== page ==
The Achilles heel of incremental change campaigns is that they are easily hijacked by other self interest groups that have no intention of ending animal use or even acknowledging that their use is wrong.
This is exactly what happened with the recent Ban Live Export campaigns, they were taken over by The Greens, for their own political agenda, the Australasian Meat Industry Employees Union, who are all about keeping jobs here, as an example.
Promoting The Vegan Message
On the otherwise of the great divide are those who believe that animals should not be used and that the only way to actually achieve this is to promote the vegan message.
This is seen as a stagnant position with little chance of success as the use and commodification of animals is heavily entrenched in society, and accepted as normal practice, whereas veganism is seen as the weird and non conformist choice,
Whilst it may be true that the world isn’t going to go vegan overnight, the cages that animals are kept in won’t instantly become bigger overnight either. There is a substantial amount of work that needs to be done.
That having been said, the vegan movement is still in its infancy, though it is slowly gaining momentum. Something worth remembering is that it takes approx 20 years for an Oak tree to reach maturity and start bearing acorns.
If, in 100 years time, our use of animals hasn’t changed and the world isn’t vegan, then those who today, have had the benefit of 150 years of incremental reform can turn around and say, “I told you so”.
The changes that I have seen myself regarding veganism over the nearly 20 years that I have been vegan, are amazing. Who would have thought that in Queensland, the state that has to be the most conservative in Australia, we would see a number of vegan restaurants opening up, and even a vegan grocery store?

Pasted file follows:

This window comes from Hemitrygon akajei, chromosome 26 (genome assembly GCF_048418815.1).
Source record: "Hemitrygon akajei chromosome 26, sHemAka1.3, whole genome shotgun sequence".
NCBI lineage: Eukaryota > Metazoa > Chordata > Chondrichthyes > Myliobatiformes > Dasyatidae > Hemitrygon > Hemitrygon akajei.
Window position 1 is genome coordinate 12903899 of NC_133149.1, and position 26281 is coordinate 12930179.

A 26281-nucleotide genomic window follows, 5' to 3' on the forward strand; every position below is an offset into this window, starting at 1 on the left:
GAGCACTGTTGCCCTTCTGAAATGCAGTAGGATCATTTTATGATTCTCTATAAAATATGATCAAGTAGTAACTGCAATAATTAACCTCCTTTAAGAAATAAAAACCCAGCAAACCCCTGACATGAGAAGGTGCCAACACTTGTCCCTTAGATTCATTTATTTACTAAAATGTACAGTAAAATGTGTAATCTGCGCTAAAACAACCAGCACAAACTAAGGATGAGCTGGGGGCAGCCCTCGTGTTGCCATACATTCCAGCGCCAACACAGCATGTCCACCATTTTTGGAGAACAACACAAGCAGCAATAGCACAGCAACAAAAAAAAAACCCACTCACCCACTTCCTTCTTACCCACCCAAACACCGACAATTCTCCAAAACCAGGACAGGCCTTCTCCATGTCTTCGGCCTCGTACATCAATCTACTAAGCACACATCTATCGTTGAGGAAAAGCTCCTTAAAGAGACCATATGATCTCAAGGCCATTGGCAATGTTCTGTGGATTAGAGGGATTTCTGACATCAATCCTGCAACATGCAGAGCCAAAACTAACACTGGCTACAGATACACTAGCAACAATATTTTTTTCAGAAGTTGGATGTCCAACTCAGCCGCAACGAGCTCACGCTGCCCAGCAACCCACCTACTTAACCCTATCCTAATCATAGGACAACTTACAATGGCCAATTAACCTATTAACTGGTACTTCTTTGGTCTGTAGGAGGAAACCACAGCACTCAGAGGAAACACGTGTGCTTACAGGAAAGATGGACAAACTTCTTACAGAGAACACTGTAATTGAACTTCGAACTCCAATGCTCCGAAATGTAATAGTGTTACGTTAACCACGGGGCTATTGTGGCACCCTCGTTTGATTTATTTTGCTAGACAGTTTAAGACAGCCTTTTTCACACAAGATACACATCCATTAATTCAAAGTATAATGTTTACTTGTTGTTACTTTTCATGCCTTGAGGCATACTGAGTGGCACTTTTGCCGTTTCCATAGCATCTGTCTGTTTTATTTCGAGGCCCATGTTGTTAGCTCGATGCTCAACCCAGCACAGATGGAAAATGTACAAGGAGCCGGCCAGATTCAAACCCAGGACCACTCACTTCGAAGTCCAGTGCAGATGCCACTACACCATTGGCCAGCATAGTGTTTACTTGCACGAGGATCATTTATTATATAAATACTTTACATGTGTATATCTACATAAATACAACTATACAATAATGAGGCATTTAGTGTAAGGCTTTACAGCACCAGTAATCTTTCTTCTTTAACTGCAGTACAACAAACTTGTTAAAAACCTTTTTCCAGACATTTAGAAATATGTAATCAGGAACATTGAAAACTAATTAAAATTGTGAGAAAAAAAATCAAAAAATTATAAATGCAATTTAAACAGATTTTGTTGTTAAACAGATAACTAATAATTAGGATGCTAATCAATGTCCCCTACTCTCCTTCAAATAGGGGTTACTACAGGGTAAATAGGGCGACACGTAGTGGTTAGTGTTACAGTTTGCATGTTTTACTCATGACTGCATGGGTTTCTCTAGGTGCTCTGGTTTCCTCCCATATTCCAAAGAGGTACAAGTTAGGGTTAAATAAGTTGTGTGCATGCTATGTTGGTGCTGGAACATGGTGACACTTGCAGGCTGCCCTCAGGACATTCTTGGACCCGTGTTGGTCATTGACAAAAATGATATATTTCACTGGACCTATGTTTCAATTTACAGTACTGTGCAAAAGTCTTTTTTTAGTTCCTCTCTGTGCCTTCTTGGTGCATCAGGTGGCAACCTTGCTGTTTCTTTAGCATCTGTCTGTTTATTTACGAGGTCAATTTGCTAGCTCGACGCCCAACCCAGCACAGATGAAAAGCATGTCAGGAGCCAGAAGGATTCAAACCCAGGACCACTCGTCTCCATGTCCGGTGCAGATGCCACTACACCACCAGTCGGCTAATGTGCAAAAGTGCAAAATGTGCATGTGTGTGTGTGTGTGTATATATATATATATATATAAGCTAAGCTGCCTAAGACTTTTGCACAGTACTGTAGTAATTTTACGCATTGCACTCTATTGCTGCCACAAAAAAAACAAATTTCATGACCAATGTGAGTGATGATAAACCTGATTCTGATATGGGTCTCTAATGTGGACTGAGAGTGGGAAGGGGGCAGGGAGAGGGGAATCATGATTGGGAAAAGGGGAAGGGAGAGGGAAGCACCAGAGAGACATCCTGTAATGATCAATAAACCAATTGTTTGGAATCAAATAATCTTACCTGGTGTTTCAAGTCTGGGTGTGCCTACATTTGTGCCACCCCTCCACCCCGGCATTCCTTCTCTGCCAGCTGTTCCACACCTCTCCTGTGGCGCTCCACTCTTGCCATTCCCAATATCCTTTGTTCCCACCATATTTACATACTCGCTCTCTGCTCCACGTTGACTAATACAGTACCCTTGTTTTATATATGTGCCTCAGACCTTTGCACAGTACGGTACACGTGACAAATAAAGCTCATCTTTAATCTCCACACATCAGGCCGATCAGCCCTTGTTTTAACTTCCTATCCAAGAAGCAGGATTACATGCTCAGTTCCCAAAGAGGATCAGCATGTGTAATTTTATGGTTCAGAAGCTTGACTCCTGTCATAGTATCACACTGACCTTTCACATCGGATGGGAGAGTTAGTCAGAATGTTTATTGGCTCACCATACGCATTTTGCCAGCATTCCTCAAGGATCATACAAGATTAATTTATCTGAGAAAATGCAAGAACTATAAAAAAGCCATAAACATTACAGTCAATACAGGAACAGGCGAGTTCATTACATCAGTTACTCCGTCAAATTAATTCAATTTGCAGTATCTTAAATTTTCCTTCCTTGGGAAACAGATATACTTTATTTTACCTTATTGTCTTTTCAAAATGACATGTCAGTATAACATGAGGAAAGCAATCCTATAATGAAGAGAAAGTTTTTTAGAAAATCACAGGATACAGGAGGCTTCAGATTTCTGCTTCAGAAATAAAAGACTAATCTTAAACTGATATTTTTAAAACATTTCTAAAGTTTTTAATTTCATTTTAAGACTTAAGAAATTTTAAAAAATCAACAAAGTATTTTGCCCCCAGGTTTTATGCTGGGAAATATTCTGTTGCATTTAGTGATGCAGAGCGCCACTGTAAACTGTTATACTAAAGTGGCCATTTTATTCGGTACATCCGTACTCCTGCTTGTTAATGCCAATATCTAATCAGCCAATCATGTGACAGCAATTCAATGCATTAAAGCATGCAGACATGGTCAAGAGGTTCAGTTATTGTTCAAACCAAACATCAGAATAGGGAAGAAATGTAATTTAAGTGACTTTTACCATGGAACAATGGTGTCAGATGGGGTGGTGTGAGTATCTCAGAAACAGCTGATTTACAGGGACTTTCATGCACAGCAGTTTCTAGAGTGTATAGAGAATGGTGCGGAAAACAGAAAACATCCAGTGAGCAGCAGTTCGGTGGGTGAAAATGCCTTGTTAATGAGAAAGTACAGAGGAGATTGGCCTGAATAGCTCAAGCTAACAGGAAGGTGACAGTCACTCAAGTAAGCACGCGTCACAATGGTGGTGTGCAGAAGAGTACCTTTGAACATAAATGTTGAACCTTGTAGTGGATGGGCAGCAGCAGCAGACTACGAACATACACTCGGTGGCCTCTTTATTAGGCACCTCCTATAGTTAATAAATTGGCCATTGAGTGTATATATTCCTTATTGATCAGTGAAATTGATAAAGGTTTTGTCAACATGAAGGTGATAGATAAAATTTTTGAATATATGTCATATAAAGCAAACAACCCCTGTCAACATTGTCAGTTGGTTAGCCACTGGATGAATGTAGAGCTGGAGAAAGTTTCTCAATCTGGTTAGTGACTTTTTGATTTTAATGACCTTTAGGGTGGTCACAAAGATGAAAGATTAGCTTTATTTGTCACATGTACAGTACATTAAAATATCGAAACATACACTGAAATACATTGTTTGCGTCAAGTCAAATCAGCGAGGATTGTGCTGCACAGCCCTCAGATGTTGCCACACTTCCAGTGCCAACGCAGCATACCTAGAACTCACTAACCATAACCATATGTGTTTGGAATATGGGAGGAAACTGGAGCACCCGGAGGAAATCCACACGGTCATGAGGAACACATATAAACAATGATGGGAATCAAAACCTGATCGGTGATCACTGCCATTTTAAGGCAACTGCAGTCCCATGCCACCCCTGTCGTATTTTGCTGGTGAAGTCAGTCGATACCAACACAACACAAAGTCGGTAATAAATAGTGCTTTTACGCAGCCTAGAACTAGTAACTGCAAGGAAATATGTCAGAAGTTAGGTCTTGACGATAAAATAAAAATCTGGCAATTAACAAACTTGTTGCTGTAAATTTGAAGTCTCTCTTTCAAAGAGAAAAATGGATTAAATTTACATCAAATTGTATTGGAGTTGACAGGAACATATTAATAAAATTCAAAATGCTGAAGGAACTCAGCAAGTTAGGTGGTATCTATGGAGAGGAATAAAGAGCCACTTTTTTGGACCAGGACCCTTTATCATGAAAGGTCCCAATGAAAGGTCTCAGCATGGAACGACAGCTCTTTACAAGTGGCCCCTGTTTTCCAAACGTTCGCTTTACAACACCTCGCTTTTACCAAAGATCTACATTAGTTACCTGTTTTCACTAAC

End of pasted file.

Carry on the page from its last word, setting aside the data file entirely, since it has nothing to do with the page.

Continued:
Which option is the best?
As I said at the start of this article, that really depends on you. If you are able to consistently promote the vegan message in the face of apparent stagnation and little movement, then do it. Whereas if you are the type of person who needs the instant gratification of attending a mass protest for incremental change, then that’s what you should do.
Bear in mind that the nationwide protests calling for an end to live export were two weeks ago today, and in reality, it is no closer to being closed down today than it was three weeks ago.
If there was a nationwide protest or day of action promoting veganism and the benefits it has for all involved, and that was the only message promoted. Who knows what will happen in the next 5, 10, or even 20 years?
If those who support incremental reform are working towards improvements for tomorrow. Why not work towards a vegan tomorrow, not the short term placation of those who consume animals?
It is the ONLY option.
1: Orwellian | Define Orwellian at Dictionary.com
Retrieved 08 Oct 2012
2: RSPCA Qld
Retrieved 08 Oct 2012
3: How Long Before an Oak Tree Reaches Maturity to Bear Acorns? | eHow.com
Retrieved 08 Oct 2012